Meanwhile, although the toilet-flushing exploit seems mostly funny, it could be pretty serious if there’s a local concentration of bluetooth-enabled toilets (e.g. in an apartment building). Simultaneous flushing of a bunch of toilets on one line can cause pipe-damaging water hammer on the input side and some nasty reverse-siphoning effects on the output side.

AndrewL June 10, 2014 8:54 AM

It’s an interesting addendum to the “lets connect everything to the internet” argument.

All the vendors who are desperately trying to steal some advantage on their rivals by connecting the fridge and the microwave to the home lan are putting in more and more microprocessors which are vulnerable to attack and unlikely to be patchable.

Smart TV’s are probably the thin end of the wedge here. Once the tech becomes cheap enough it will be included by default in all white goods.

Lorin Ricker June 10, 2014 9:10 AM

Will people forget to vote with their pocketbooks? …i.e., don’t buy this crap. Although it’s normal human nature to want and like to acquire cutting-edge and otherwise “neat things”, and the early days of the IoT is likely going to produce lots of useless products, I’m hoping that common sense and market sanity will ultimately prevail. While it may be nice to be able to blow warm water and air on your keister, why in the world anyone would want to involve their cellphone and an app in that activity is simply beyond me, especially if the NSA’s going to be watching your backside as you do it!… Isn’t this a job for a simple push-button or lever?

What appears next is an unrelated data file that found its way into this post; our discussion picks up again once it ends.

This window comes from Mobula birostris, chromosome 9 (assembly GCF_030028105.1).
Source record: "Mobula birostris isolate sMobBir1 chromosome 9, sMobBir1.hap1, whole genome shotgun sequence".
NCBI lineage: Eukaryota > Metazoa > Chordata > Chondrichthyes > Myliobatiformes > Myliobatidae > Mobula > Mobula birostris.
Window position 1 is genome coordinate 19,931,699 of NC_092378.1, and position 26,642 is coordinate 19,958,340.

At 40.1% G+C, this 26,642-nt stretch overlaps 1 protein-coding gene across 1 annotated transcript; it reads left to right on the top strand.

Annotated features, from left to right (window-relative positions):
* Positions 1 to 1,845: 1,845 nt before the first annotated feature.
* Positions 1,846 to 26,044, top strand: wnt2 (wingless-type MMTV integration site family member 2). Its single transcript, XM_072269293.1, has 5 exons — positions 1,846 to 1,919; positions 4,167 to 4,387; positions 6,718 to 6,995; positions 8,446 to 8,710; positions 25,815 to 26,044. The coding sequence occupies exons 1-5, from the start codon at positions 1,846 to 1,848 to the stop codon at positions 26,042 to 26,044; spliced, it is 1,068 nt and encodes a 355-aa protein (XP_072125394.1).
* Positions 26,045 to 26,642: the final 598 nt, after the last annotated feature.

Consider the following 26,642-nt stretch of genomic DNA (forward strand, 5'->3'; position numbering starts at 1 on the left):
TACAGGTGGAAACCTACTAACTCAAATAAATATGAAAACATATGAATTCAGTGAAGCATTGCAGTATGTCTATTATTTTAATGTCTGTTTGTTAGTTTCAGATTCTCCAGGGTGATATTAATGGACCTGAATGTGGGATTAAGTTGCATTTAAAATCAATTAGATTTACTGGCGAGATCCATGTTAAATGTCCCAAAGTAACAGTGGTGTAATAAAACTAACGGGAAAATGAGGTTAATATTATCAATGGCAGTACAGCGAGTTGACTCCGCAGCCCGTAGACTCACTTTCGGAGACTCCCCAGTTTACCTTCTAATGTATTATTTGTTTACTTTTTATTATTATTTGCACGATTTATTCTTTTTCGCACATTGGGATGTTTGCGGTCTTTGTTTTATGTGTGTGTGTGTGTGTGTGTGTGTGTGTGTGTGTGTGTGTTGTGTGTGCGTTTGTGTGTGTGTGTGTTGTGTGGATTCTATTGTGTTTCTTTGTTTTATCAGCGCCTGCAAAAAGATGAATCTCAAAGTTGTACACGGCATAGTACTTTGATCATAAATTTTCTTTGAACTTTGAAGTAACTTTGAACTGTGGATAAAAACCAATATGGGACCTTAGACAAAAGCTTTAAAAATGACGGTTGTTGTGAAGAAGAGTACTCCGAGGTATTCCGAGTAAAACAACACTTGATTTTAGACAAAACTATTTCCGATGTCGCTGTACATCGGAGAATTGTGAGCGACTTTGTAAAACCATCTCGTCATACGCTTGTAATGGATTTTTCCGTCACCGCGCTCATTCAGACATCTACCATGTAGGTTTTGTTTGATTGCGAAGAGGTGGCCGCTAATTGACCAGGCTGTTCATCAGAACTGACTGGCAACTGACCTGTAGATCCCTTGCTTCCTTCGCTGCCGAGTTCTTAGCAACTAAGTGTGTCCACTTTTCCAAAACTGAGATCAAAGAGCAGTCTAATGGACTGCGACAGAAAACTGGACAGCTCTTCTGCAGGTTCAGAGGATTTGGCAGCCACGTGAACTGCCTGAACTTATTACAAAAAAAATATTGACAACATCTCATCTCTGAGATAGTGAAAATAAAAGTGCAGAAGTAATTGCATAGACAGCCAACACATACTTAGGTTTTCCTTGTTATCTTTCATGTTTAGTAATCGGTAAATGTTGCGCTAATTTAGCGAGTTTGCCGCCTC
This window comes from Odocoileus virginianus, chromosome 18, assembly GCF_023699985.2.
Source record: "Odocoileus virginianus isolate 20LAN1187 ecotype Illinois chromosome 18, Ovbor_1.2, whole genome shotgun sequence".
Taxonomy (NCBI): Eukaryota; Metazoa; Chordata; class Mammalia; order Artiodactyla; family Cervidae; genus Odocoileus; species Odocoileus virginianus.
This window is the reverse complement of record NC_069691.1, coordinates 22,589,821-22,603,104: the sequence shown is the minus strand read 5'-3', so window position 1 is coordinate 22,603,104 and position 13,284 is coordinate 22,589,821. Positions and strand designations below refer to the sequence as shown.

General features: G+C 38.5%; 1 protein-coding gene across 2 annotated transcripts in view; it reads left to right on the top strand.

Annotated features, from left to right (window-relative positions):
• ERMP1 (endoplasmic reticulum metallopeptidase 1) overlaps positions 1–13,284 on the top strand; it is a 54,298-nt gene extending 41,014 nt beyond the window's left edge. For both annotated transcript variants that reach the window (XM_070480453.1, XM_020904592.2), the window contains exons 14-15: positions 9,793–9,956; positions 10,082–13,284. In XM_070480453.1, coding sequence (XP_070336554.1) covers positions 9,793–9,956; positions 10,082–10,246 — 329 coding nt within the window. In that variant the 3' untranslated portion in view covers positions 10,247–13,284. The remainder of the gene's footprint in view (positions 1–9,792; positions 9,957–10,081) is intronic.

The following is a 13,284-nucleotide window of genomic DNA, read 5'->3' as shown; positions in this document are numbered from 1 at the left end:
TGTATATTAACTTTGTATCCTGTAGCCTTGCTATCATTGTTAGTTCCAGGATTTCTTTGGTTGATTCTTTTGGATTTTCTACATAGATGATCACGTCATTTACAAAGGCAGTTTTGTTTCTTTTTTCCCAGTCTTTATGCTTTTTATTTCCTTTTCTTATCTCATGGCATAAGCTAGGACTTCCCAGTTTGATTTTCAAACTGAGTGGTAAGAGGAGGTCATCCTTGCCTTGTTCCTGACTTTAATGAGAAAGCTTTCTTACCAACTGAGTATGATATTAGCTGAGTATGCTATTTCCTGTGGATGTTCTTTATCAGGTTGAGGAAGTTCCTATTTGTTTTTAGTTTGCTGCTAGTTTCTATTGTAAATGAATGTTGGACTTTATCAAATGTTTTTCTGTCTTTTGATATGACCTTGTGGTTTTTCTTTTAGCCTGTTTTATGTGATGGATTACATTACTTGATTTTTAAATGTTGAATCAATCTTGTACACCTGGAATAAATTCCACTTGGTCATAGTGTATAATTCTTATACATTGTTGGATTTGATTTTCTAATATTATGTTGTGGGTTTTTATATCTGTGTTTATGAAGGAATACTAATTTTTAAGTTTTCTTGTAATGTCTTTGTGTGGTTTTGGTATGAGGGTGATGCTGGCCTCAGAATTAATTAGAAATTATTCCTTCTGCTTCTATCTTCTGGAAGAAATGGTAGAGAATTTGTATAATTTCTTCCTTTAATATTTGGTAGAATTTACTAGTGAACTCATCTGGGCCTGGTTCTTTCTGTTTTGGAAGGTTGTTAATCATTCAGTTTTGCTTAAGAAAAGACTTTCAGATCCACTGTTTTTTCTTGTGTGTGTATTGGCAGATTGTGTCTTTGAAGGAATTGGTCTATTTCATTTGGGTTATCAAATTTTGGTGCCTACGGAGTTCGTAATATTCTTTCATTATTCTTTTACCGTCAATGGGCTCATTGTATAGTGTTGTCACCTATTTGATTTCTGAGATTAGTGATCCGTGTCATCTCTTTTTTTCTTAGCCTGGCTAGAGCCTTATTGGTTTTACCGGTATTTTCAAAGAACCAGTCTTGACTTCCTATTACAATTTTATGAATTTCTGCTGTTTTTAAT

And eventually — soon(er), I hope — consumers are going to wise up to the fact that techno-products which benefit the producers, the marketers, are really not a good bargain. See Eben Moglen’s brilliant discussions of the non-transactionality of privacy, for example and guidance.

Shawn Smith June 10, 2014 10:01 AM

@paul, One of the lessons that stuck with me in my American history class when covering the gilded age was about how a bunch of soldiers were quartered in a hotel in New York, and, being a very regimented force, all got up at the same time and relieved themselves at the same time. The resulting synchronized flushes blew out manhole covers all around the hotel. I guess there won’t be much memory of unintended consequences when this “cool” technology hits U.S. markets.

Chelloveck June 10, 2014 10:19 AM